Eating healthy combined with regular exercise is the key to healthy weight management in men. Choosing a nutrient-dense, calorie-controlled diet helps men look – and feel – their best. About 74 percent of U.S. men are overweight or obese, reports Weight-control Information Network, which increases their risk for heart disease and diabetes.
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As a general rule, most men require 2,000 to 3,000 calories a day to maintain healthy weights, according to the Dietary Guidelines for Americans 2010. Using a man’s body weight and activity level also helps estimate his daily calorie needs. Harvard Medical School suggests men need 18 calories per pound of body weight if they’re active, 16 calories per pound if they are moderately active and about 13 calories per pound of body weight if they're sedentary. Overweight and obese men can lose about 1 pound weekly by reducing their current intake by 500 calories a day.
The protein needs of men are generally based on their body weights and activity levels. The recommended dietary allowance, or RDA, for men is 56 grams of protein per day, according to the Institute of Medicine. However, men who exercise regularly may require up to 0.91 grams of protein per pound of their body weight each day, according to the International Society of Sports Nutrition. Healthy, protein-rich options include egg whites, lean red meats, skinless poultry, low-fat dairy foods, such as cottage cheese, legumes, nuts and seeds.
Carbohydrates and Fat
Men should obtain 45 to 65 percent of their calorie intake from carbohydrates, and 20 to 35 percent from dietary fat, advises the Institute of Medicine. This means men who eat 2,500 calories a day should aim for 281 to 406 grams of carbohydrates and 56 to 97 grams of fat -- since carbohydrates contain 4 calories per gram and fat provides 9 calories in each gram. Nutritious, carbohydrate-containing foods are vegetables, fruits, whole grains, low-fat milk, legumes, nuts and seeds. Healthy fats are found in plant-based oils, fish oil, nuts, seeds, nut butters, olives and avocados.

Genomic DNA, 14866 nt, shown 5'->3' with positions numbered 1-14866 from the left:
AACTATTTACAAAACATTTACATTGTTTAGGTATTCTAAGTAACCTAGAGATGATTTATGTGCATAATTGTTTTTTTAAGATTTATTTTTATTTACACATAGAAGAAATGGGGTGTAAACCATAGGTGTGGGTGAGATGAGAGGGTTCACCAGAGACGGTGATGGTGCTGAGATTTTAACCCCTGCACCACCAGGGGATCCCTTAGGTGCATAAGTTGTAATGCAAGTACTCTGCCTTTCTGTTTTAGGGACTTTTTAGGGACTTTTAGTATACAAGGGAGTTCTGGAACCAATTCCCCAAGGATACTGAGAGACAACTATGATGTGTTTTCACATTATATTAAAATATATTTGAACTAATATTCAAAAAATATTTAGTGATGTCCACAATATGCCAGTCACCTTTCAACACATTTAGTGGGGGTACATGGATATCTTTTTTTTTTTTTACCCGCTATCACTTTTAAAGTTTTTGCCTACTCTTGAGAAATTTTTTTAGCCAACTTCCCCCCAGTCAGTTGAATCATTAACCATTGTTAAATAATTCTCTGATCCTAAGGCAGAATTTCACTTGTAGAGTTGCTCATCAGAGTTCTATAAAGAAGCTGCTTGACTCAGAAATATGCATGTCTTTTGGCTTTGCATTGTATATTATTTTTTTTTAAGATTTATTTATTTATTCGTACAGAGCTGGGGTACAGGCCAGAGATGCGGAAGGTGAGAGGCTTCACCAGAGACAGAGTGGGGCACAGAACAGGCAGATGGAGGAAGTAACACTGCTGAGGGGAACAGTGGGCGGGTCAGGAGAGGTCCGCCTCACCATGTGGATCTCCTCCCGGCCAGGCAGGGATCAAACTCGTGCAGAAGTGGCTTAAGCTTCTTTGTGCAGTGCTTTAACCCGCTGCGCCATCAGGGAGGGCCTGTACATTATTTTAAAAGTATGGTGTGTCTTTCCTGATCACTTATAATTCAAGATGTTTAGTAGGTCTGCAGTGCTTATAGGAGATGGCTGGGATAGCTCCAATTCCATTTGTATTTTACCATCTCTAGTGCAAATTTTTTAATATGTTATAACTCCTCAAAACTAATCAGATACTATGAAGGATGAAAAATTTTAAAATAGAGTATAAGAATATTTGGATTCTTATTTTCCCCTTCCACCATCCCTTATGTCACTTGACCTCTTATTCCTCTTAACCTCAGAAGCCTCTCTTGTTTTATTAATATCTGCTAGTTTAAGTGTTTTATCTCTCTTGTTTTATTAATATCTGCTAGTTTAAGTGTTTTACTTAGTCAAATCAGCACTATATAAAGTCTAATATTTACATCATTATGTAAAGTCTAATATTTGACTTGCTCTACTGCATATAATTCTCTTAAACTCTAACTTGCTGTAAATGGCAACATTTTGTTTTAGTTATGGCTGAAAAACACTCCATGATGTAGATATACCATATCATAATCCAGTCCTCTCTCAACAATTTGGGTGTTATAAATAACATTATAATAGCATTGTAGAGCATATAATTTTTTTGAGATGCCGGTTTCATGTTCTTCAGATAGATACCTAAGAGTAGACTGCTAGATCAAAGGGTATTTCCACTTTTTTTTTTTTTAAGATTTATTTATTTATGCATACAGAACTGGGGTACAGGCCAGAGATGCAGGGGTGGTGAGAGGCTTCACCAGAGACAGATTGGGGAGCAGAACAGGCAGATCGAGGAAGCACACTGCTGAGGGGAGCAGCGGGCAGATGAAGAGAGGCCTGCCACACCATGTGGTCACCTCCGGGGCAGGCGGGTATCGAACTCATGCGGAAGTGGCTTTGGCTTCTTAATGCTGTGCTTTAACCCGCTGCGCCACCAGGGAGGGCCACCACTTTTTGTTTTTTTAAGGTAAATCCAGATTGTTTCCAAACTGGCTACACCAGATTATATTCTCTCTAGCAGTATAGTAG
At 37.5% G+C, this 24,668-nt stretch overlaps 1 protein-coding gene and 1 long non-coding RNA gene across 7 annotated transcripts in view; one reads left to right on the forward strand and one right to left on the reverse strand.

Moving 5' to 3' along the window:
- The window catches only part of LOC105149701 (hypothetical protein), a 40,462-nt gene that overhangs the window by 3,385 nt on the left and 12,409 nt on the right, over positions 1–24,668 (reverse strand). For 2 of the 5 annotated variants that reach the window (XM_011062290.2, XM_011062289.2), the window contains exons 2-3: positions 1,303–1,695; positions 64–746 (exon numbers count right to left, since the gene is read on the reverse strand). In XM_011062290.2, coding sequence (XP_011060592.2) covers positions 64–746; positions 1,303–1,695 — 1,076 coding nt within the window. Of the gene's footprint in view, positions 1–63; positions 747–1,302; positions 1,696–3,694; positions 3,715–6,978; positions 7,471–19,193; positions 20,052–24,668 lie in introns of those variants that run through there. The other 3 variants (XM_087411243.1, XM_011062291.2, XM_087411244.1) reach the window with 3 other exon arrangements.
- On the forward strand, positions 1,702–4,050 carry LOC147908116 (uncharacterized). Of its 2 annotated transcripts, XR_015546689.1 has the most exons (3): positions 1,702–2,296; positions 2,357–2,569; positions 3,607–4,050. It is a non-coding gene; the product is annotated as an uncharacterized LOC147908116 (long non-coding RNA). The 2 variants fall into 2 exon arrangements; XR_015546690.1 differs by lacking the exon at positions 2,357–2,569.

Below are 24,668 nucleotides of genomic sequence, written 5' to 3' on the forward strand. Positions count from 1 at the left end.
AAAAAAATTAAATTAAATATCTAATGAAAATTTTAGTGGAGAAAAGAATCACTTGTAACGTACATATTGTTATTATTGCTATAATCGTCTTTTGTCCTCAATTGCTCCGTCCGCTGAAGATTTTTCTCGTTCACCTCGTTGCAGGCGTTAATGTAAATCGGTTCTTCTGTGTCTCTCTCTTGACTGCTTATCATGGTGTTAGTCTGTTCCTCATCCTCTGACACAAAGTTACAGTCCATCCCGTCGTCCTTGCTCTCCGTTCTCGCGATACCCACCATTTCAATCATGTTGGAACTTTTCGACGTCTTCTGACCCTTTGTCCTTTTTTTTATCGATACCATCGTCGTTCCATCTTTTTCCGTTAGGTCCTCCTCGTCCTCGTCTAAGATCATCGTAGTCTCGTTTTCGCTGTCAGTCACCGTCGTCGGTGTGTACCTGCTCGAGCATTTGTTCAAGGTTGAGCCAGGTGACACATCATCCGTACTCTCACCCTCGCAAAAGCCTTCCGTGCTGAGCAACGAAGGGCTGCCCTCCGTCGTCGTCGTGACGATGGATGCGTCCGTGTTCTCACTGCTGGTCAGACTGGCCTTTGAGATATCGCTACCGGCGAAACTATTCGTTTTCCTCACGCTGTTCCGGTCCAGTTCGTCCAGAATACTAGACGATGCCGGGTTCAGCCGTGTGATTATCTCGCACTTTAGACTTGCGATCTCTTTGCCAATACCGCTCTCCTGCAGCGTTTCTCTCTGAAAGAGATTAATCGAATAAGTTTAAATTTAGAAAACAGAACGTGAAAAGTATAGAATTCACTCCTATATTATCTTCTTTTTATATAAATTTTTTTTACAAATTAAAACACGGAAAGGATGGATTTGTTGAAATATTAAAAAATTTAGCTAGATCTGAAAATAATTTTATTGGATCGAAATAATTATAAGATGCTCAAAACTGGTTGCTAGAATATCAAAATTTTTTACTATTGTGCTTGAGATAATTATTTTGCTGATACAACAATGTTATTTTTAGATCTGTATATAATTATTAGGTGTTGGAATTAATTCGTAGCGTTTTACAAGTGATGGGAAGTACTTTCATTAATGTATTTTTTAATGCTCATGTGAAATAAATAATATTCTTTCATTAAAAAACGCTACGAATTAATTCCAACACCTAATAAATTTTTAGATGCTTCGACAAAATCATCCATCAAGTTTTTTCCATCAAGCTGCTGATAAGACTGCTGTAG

Vitamins and Minerals
Men following well-balanced meal plans likely get all the vitamins and minerals they need daily. However, ask your doctor if a multivitamin supplement is appropriate for you. Calcium is an important nutrient for the aging population, including men, to help prevent osteoporosis. Vitamin D deficiency is a concern for older men, men who get little sun exposure and those with dark skin, notes the Office of Dietary Supplements. Men who plan to have children should get plenty of zinc, since zinc deficiency is associated with low-quality sperm and male infertility, according to a 2009 study in “Nutrition Research.”
- Weight-control Information Network: Overweight and Obesity Statistics
- U.S. Department of Agriculture, U.S. Department of Health and Human Services: Dietary Guidelines for Americans 2010
- Harvard Medical School: Good Nutrition: Should Guidelines Differ for Men and Women?
- Institute of Medicine: Dietary Reference Intakes: Macronutrients
- Journal of the International Society of Sports Nutrition: International Society of Sports Nutrition Position Stand: Protein and Exercise
- Office of Dietary Supplements: Vitamin D
- Nutrition Research: Zinc Levels in Seminal Plasma are Associated with Sperm Quality in Fertile and Infertile Men